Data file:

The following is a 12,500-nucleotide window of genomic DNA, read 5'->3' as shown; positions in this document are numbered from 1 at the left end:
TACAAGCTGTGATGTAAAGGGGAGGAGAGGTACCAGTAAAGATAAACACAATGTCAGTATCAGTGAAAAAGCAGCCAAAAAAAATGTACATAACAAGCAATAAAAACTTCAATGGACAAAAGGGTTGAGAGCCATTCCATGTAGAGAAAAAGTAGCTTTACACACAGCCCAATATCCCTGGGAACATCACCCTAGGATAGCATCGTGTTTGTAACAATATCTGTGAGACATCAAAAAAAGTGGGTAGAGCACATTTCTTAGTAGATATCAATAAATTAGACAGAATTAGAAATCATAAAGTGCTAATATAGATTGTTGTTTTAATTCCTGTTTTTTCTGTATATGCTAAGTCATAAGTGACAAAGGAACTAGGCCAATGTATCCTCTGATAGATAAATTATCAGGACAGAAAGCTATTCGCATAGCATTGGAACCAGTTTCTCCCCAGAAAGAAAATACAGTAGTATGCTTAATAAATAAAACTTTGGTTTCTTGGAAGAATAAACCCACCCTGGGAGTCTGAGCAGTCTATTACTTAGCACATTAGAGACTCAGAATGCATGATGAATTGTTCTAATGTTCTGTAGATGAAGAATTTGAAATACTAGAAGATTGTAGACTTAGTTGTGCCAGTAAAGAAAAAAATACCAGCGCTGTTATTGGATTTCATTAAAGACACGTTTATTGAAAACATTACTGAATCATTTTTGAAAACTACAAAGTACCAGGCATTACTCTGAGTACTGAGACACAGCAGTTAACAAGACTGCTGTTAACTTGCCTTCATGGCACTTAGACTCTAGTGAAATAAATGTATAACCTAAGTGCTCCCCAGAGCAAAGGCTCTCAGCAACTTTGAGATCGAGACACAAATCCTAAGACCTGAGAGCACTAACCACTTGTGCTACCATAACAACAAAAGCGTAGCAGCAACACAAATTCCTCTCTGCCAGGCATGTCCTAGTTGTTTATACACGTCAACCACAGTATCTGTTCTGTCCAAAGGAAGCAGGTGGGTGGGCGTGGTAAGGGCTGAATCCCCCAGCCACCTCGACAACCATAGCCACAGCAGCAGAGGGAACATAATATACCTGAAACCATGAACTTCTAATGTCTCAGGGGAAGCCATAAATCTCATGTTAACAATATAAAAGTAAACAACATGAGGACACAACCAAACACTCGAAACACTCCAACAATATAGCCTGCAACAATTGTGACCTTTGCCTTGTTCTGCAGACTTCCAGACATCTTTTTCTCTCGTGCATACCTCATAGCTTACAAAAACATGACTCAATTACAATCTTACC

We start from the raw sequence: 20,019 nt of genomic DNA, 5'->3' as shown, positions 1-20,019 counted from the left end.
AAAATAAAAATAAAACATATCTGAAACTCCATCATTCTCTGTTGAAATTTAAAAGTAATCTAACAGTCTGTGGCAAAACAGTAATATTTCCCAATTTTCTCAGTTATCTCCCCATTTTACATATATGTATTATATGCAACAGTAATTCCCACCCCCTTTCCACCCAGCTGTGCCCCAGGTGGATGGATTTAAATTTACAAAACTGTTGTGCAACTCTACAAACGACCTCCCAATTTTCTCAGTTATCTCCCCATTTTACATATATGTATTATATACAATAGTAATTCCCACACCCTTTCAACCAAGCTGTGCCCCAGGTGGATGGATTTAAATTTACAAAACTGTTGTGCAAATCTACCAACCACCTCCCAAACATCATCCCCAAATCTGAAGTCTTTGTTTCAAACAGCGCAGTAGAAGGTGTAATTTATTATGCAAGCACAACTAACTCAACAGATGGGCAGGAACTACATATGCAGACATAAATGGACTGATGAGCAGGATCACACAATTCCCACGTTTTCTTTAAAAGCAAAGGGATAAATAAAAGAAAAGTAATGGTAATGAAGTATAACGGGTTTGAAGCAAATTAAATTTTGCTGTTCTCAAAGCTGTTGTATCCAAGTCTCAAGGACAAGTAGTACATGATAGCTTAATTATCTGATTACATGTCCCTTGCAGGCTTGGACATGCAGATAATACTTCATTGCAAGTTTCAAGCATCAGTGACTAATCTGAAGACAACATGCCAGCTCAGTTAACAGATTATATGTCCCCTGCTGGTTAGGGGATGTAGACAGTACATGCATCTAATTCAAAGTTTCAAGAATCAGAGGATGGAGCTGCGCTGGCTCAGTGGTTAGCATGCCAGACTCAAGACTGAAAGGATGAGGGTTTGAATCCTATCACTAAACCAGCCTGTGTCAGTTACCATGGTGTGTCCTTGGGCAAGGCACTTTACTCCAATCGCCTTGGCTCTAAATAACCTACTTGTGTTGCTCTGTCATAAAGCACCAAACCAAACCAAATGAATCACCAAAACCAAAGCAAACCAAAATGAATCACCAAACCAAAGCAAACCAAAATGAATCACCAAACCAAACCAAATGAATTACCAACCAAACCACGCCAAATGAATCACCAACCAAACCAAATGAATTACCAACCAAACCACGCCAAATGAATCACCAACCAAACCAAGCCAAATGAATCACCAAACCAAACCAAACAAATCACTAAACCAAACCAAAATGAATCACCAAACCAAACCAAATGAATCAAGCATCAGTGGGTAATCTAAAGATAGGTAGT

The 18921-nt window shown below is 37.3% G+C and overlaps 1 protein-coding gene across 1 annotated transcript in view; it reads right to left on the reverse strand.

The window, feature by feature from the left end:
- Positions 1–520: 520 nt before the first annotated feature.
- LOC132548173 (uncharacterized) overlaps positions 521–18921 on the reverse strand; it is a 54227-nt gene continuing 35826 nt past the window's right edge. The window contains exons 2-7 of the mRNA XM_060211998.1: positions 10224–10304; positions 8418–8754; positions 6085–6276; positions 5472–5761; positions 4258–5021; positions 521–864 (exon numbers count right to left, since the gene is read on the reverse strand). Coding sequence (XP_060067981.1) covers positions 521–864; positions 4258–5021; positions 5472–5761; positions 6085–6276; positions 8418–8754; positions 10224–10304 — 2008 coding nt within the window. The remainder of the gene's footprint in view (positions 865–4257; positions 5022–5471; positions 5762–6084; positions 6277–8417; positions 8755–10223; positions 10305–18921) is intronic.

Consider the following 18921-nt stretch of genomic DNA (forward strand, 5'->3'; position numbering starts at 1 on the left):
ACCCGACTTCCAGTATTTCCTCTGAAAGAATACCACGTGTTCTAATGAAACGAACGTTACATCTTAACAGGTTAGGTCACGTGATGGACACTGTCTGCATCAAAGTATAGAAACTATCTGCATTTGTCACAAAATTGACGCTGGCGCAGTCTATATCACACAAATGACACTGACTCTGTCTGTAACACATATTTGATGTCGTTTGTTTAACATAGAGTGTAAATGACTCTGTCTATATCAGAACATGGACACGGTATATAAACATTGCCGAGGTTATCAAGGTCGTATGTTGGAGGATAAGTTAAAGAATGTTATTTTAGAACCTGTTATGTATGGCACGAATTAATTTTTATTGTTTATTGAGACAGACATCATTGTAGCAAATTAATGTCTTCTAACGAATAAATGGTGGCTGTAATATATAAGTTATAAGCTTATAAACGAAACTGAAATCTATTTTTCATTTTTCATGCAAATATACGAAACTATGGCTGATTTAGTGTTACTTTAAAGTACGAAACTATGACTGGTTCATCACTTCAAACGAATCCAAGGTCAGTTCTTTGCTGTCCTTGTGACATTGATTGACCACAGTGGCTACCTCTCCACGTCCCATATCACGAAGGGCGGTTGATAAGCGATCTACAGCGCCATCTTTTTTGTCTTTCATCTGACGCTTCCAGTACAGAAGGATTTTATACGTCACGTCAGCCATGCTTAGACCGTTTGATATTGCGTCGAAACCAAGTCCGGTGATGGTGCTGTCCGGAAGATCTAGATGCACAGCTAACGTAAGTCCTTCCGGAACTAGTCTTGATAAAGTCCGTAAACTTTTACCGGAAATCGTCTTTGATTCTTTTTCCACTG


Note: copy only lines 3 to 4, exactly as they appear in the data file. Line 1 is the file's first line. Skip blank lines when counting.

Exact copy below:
We start from the raw sequence: 20,019 nt of genomic DNA, 5'->3' as shown, positions 1-20,019 counted from the left end.
AAAATAAAAATAAAACATATCTGAAACTCCATCATTCTCTGTTGAAATTTAAAAGTAATCTAACAGTCTGTGGCAAAACAGTAATATTTCCCAATTTTCTCAGTTATCTCCCCATTTTACATATATGTATTATATGCAACAGTAATTCCCACCCCCTTTCCACCCAGCTGTGCCCCAGGTGGATGGATTTAAATTTACAAAACTGTTGTGCAACTCTACAAACGACCTCCCAATTTTCTCAGTTATCTCCCCATTTTACATATATGTATTATATACAATAGTAATTCCCACACCCTTTCAACCAAGCTGTGCCCCAGGTGGATGGATTTAAATTTACAAAACTGTTGTGCAAATCTACCAACCACCTCCCAAACATCATCCCCAAATCTGAAGTCTTTGTTTCAAACAGCGCAGTAGAAGGTGTAATTTATTATGCAAGCACAACTAACTCAACAGATGGGCAGGAACTACATATGCAGACATAAATGGACTGATGAGCAGGATCACACAATTCCCACGTTTTCTTTAAAAGCAAAGGGATAAATAAAAGAAAAGTAATGGTAATGAAGTATAACGGGTTTGAAGCAAATTAAATTTTGCTGTTCTCAAAGCTGTTGTATCCAAGTCTCAAGGACAAGTAGTACATGATAGCTTAATTATCTGATTACATGTCCCTTGCAGGCTTGGACATGCAGATAATACTTCATTGCAAGTTTCAAGCATCAGTGACTAATCTGAAGACAACATGCCAGCTCAGTTAACAGATTATATGTCCCCTGCTGGTTAGGGGATGTAGACAGTACATGCATCTAATTCAAAGTTTCAAGAATCAGAGGATGGAGCTGCGCTGGCTCAGTGGTTAGCATGCCAGACTCAAGACTGAAAGGATGAGGGTTTGAATCCTATCACTAAACCAGCCTGTGTCAGTTACCATGGTGTGTCCTTGGGCAAGGCACTTTACTCCAATCGCCTTGGCTCTAAATAACCTACTTGTGTTGCTCTGTCATAAAGCACCAAACCAAACCAAATGAATCACCAAAACCAAAGCAAACCAAAATGAATCACCAAACCAAAGCAAACCAAAATGAATCACCAAACCAAACCAAATGAATTACCAACCAAACCACGCCAAATGAATCACCAACCAAACCAAATGAATTACCAACCAAACCACGCCAAATGAATCACCAACCAAACCAAGCCAAATGAATCACCAAACCAAACCAAACAAATCACTAAACCAAACCAAAATGAATCACCAAACCAAACCAAATGAATCAAGCATCAGTGGGTAATCTAAAGATAGGTAGT